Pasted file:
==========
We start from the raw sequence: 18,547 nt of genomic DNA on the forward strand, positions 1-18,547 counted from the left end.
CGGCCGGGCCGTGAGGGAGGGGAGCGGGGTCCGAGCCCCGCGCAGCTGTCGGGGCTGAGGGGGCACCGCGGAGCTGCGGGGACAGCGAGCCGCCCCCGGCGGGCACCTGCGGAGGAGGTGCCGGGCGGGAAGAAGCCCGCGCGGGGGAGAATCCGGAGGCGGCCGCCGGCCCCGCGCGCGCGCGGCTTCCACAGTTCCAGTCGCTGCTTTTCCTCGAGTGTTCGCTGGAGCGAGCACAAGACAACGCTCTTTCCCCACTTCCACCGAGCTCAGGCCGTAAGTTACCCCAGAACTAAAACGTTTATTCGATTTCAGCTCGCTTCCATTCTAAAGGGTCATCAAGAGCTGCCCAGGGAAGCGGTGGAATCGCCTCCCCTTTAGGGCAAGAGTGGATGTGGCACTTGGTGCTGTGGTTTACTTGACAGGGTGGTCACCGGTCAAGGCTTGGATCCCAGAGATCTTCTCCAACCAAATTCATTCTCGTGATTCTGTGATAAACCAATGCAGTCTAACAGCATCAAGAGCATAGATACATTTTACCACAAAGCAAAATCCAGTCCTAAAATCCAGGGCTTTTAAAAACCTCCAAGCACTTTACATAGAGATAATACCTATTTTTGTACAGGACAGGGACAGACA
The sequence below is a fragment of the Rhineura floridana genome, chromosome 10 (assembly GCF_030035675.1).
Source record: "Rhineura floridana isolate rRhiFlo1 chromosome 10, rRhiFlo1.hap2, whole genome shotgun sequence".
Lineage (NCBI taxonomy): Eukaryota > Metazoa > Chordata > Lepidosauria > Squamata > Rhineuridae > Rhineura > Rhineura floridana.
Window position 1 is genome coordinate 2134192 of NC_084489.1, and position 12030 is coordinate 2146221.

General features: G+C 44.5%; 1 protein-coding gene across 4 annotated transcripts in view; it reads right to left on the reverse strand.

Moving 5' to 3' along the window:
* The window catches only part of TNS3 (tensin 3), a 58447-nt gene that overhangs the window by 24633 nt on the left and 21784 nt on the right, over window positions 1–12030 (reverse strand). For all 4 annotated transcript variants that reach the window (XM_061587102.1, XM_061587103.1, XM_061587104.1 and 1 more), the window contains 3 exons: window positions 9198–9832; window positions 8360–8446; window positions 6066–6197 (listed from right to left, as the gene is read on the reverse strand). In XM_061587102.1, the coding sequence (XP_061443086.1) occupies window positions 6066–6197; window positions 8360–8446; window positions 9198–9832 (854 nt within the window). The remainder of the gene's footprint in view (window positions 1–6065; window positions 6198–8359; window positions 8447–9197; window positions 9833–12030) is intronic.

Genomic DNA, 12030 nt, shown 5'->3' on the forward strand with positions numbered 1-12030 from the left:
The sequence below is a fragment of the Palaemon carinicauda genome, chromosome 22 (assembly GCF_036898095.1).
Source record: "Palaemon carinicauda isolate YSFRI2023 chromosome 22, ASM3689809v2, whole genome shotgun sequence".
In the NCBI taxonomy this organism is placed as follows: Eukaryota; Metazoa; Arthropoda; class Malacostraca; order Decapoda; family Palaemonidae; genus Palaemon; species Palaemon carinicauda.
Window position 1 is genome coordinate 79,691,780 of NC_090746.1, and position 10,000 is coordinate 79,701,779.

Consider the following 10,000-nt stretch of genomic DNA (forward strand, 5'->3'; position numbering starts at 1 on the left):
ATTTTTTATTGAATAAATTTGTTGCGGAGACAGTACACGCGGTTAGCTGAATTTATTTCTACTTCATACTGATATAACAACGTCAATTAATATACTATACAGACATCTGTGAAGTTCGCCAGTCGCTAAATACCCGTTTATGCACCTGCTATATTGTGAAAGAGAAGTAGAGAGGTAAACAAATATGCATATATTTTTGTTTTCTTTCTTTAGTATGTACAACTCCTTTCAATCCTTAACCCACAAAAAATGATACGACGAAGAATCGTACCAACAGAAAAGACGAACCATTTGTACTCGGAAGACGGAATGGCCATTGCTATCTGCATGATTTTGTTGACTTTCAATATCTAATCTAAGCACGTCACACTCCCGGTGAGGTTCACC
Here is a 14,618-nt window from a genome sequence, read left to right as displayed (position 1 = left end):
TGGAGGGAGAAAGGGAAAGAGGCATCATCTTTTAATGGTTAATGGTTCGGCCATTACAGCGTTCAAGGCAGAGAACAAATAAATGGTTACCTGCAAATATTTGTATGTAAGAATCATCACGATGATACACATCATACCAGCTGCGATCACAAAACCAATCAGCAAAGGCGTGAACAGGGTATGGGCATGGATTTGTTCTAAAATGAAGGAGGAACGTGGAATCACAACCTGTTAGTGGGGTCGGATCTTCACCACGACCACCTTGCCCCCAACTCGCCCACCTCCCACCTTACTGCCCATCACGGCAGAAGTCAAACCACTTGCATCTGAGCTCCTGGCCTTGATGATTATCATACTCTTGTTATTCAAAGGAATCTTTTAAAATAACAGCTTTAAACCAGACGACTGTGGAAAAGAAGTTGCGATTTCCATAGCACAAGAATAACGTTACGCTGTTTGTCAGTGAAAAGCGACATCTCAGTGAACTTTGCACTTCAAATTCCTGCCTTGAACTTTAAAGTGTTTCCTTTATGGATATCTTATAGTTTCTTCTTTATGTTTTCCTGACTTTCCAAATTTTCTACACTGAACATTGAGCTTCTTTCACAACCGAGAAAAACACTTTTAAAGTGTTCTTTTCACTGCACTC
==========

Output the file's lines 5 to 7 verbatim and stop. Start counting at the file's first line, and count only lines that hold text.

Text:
Lineage (NCBI taxonomy): Eukaryota > Metazoa > Chordata > Lepidosauria > Squamata > Rhineuridae > Rhineura > Rhineura floridana.
Window position 1 is genome coordinate 2134192 of NC_084489.1, and position 12030 is coordinate 2146221.

General features: G+C 44.5%; 1 protein-coding gene across 4 annotated transcripts in view; it reads right to left on the reverse strand.